This is a shameless plug for my architectural styles products on Teachers Pay Teachers.
I’ve always loved old houses. But, I pretty much viewed them all as “an old house” without much thought to a particular style. As an architecture student, I had to take several classes on architectural styles. Classes like “Introduction to World Architecture” or “Baroque and Rococo Architecture” (which, despite the name, was one of my favorite classes).
We were trained to identify the different styles and the elements and details that defined a building as a particular style. As a result, I tend to subconsciously identify houses as I drive by them. (Architecture students develop really interesting idiosyncrasies. Right, Kim?)
A few years ago, I taught a short course on architecture in our homeschool co-op. From that class, I created five educational products that will help your students learn to identify architectural styles.
I have five products, in my Blueberry Collage Teachers Pay Teachers store, that can work individually or as a complete unit. They can be used by homeschoolers or in a traditional classroom.
Architectural Styles Products
Start with this Powerpoint presentation to learn the basic elements that define ten common styles of homes. For each style, I’ve included a picture, approximate years the style was built, and its common elements. Instructor’s notes, lesson plan, class discussion ideas, vocabulary, and style identification worksheets are included.
The Guidebook is like a field handbook that lists the information from the Powerpoint presentation. It also has drawings of common architectural terms to help with identification. Print the guidebook, and then head out to find and identify the different styles. The most common styles were chosen, which would have the highest chance of being in the most communities. I took most of the pictures in a small town. If I can find them in a small town, you should be able to find them.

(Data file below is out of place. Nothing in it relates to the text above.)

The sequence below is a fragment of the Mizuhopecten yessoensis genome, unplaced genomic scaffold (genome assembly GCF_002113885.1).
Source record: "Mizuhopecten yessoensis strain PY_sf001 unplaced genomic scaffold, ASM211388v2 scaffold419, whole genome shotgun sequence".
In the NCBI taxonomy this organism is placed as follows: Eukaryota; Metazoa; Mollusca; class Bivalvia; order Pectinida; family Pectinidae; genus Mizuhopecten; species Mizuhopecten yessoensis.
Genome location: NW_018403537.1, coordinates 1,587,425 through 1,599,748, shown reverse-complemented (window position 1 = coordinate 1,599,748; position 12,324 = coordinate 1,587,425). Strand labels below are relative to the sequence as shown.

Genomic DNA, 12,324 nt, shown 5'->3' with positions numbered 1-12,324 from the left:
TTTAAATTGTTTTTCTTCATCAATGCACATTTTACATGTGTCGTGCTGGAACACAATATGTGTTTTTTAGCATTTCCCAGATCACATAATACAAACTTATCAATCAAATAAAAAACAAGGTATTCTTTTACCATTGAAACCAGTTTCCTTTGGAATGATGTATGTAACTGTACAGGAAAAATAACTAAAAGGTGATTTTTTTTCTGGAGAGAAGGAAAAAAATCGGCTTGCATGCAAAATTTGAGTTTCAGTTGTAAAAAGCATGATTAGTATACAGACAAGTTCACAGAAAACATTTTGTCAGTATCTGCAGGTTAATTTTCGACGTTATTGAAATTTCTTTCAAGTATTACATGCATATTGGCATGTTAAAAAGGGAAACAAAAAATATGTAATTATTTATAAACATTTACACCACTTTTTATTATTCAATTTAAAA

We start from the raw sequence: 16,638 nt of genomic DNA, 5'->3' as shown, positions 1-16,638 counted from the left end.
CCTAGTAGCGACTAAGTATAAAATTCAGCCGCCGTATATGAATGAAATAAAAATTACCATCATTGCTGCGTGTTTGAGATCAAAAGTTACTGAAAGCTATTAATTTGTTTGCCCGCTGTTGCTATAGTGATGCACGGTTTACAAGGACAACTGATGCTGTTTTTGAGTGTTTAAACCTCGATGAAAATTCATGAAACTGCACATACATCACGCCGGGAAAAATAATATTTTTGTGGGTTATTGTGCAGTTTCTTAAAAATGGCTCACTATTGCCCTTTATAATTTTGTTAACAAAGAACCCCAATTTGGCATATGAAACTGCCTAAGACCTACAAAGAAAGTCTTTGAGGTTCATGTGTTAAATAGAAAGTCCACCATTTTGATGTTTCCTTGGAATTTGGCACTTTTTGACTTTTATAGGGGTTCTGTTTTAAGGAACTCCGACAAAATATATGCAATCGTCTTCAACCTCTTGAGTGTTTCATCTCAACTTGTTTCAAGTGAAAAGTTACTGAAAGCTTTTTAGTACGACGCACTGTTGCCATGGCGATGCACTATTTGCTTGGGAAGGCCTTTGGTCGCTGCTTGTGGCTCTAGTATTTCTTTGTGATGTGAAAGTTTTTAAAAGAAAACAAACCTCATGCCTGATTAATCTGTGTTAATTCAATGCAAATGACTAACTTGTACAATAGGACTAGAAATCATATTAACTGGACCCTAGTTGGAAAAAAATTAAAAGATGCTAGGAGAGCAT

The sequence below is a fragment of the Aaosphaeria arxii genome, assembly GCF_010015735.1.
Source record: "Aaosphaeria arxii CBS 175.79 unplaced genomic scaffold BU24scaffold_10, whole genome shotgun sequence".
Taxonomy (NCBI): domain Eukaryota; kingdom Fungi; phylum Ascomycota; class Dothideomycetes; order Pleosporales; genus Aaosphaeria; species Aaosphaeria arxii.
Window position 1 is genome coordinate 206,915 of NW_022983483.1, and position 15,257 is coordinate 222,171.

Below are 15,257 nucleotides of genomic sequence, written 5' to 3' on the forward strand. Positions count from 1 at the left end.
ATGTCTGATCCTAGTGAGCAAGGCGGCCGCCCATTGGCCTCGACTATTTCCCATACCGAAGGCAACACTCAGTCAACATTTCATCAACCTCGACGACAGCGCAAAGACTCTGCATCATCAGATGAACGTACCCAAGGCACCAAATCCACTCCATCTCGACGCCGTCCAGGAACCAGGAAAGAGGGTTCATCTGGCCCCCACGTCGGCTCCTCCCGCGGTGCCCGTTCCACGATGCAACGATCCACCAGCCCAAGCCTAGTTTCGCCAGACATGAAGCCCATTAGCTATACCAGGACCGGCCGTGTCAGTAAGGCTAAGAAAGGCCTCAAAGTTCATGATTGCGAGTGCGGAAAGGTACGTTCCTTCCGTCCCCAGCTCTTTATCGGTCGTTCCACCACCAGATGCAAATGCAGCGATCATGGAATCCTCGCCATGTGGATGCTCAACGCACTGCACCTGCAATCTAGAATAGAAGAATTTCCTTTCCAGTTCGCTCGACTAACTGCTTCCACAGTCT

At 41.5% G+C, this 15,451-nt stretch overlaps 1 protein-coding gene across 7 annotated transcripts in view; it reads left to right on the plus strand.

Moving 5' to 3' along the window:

The Scavenger Hunt is a fun, hands on way for students to apply their new knowledge. They explore their community looking for three different styles of houses. I include some ideas and strategies to help students find examples in the instructor’s notes. My Scavenger Hunt is available as a free download, which will give you an idea of the quality of my work.
My fourth product, Design Your Own Home, is a little different. It’s not focused on how to draw or draft a floor plan. Instead, it focuses on the thought process and stages of designing a home just like an architect would. Students define the necessary spaces (kitchens, bathrooms, bedrooms) of a home, and those that would be considered amenities (a library or movie theater). That list is converted into rooms with approximate square footage. Eventually, they draw a simple floor plan, but the emphasis is on the design process and critical thinking. A lesson plan and extension activities are included.
Finally, the Architecture Unit Bundle includes all four of the above products.
I have a Pinterest board, Architecture – Old House Styles, with lots of examples of different house styles that can be used as an additional resource.
Be sure to check out my other products in my Blueberry Collage Teachers Pay Teachers store! I have some great literature resources for high school students.
I’d love to hear from you. Do you have a favorite style of house?